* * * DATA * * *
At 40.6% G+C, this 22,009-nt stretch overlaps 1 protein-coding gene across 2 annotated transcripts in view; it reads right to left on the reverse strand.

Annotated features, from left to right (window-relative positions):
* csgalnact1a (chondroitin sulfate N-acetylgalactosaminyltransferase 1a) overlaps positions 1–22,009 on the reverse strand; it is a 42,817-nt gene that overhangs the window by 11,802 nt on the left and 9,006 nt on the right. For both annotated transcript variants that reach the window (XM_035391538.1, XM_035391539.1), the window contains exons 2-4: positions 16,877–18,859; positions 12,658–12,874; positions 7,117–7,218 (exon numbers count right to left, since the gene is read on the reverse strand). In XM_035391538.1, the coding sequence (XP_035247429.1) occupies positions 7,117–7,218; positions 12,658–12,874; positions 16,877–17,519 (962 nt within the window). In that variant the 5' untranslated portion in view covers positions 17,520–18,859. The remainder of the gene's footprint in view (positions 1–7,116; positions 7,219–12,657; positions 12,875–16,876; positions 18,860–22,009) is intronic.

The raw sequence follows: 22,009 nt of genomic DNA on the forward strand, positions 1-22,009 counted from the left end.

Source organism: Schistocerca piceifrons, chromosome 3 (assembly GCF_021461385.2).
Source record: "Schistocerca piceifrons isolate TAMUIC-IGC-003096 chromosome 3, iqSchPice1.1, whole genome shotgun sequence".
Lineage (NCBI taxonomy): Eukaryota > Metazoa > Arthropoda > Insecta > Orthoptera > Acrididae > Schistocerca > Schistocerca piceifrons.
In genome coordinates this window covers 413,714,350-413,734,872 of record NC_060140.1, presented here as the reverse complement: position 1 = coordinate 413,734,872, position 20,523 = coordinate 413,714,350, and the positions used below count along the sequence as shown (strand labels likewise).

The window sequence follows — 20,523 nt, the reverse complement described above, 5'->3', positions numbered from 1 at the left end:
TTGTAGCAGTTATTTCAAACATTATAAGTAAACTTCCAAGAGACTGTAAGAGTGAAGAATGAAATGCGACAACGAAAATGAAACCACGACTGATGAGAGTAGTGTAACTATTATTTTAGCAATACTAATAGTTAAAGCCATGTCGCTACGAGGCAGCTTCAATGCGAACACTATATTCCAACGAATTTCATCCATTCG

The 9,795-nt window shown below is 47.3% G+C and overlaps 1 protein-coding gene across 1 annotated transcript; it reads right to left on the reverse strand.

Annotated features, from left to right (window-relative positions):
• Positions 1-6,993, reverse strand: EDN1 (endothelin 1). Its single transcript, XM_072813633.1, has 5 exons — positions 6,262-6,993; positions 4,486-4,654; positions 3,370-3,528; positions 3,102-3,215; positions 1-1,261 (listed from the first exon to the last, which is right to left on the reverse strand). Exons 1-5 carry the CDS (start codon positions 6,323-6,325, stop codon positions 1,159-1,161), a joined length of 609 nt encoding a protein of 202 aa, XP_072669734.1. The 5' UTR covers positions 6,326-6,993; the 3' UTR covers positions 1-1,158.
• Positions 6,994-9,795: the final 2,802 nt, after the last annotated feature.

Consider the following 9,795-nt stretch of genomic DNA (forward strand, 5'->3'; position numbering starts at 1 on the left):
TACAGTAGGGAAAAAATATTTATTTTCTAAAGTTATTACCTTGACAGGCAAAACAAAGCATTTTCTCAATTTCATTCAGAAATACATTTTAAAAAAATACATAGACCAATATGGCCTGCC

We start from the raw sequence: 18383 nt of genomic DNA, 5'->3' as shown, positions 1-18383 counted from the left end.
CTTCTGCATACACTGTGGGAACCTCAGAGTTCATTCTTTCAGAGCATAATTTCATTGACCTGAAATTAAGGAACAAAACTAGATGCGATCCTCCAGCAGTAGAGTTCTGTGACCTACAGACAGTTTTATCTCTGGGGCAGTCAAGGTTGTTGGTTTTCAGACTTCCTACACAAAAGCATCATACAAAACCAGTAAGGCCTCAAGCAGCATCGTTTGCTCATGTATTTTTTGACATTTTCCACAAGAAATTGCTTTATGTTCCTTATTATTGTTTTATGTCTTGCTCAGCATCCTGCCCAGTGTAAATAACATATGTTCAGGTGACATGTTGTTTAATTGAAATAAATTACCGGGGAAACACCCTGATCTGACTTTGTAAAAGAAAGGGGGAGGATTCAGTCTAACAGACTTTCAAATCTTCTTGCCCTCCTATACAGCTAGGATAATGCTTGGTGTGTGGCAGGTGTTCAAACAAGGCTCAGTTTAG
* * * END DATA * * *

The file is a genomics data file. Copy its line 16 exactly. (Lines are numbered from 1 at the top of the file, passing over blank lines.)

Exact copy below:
TACAGTAGGGAAAAAATATTTATTTTCTAAAGTTATTACCTTGACAGGCAAAACAAAGCATTTTCTCAATTTCATTCAGAAATACATTTTAAAAAAATACATAGACCAATATGGCCTGCC